daughters

paul-gauguin-the-siestaGauguin, The Siesta

I tell them they can love whoever they want. I tell them they don’t have to love, that their lives can be rich and full as they are to themselves, without needing to be attached or partnered or taken. I tell them they are beautiful, just the way they are. And they dance up the hallway singing last Friday night, we were kissing in the bar and they stop at the mirror and they preen.

The eldest asked when she could buy her first lipstick. But you’re beautiful without it, I protested. My lips are pale, she said. I didn’t ask who she wanted them to look bright for. The middle one asked me if I wear lipstick to work and I said yes, sometimes. I put it on when I get there, I said. I can’t be bothered stopping before that. Mostly I just can’t be bothered.

The mirror tells me what I am. A woman who has passed the forty mark, who has little time for appearances, who pays attention to the bare essentials: clean hair, wide smile, clothes assembled with a nod to form and interest. I can see the evidence of the years, the line between my eyebrows, the mole on my chin. Underneath the clothes there is more evidence. The silver lines at the top of my thighs. The soft round of crumpled belly, a gift from my daughters.

I wouldn’t trade these markers for anything, not for all the youth in the world. I think back to the days when I stood in front of the mirror and doubted, and I feel tired. You couldn’t take me back there, I would never go. The mirror is now nothing more than a tool, no longer the reflection of my worst critic, no longer fodder for all those taunting voices; not good enough, not pretty enough, not tall enough, not skinny enough.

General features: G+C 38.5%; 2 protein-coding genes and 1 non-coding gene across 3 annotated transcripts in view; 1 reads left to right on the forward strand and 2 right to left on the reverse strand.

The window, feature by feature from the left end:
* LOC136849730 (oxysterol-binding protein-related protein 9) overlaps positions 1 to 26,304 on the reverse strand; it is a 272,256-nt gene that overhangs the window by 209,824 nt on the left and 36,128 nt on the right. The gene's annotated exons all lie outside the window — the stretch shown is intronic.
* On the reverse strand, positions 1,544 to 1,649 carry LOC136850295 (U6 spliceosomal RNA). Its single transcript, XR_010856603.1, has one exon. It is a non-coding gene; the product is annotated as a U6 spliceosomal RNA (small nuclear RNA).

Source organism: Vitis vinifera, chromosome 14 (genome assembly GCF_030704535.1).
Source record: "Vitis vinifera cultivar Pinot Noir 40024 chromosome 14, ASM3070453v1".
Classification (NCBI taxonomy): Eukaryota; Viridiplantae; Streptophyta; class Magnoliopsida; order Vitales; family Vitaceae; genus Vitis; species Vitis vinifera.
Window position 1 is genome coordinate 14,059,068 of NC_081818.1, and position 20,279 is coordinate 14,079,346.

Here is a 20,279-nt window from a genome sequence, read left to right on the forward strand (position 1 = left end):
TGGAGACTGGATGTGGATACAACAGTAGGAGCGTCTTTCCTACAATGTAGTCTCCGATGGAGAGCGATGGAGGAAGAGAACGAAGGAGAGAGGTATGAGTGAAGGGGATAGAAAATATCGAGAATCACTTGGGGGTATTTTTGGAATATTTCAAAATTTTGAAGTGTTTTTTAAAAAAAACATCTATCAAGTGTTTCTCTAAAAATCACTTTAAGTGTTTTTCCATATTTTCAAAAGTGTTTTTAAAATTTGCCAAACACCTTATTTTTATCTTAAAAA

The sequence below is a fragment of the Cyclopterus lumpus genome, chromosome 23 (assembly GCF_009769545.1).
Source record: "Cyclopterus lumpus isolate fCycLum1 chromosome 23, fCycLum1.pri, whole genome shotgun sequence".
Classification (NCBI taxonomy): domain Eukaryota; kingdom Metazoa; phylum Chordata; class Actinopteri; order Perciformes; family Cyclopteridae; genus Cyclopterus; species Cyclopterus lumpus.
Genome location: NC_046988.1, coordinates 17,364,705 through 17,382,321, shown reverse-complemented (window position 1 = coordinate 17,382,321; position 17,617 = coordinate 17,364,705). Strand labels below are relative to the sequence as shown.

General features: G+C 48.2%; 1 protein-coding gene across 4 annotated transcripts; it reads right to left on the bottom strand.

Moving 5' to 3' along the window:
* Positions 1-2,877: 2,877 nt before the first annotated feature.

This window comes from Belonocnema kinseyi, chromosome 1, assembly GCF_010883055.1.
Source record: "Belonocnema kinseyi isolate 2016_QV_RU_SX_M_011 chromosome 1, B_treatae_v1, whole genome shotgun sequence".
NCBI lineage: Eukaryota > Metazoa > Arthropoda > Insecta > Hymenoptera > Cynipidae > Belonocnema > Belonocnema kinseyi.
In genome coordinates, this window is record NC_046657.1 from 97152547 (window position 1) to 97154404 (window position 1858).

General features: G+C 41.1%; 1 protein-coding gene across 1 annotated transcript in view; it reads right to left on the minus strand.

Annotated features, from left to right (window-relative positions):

He is the morning parent. He slices the cheese for her lunch. He wraps it in tin foil so that it doesn’t make the crackers go soft. He cuts the apple into wedges and then puts the whole fruit back together with a rubber band because she won’t eat it brown. Then he masterminds the logistics; music practice, lunchboxes, raincoats, getting out the door. He is also the nurse of the family. The one most deft at cutting medical tape. He is more inclined to take a sick child to the doctor. He worries.

I realised, not so long ago, that if I didn’t show my daughters how to live, what good was I? That if I didn’t live, my whole actual real life, that I was failing them. And so I get up first in the morning and head down the path to the car in the murky grey light of not-quite-morning. I often work in the weekend as well. Some times in a quiet corner of the library, and other times at home in my study with the door ajar, and then they know the music has to be quiet and there’s no yelling in the hallway.

They brush their teeth when I’m in the shower and I do not hide. They like to touch my belly and they know it’s soft because I held each of them inside me for weeks and weeks, long enough for them to grow entire. They hardly notice the scar that runs down my spine, or the messy one above my hip, faded purple. I’ve told them they’re from an operation, but they don’t care. They haven’t noticed how crooked I am, how one shoulder always droops slightly. They think I’m beautiful.

My daughters know that if I hadn’t married their dad I’d have eventually fallen in love with a woman.  Sexuality is something we’ve talked about with them since they were old enough to understand. They knew when I thought of myself as bisexual, and I told them the truth when I realised I was lesbian. We’ve always explained that most people grow up to love someone of the opposite sex but that some find they love someone of the same sex and that’s no big deal. We’ve made sure they know they are free to make up their own minds about who they love and they like this knowledge. I can see it on their faces, that it’s one more thing that makes them strong.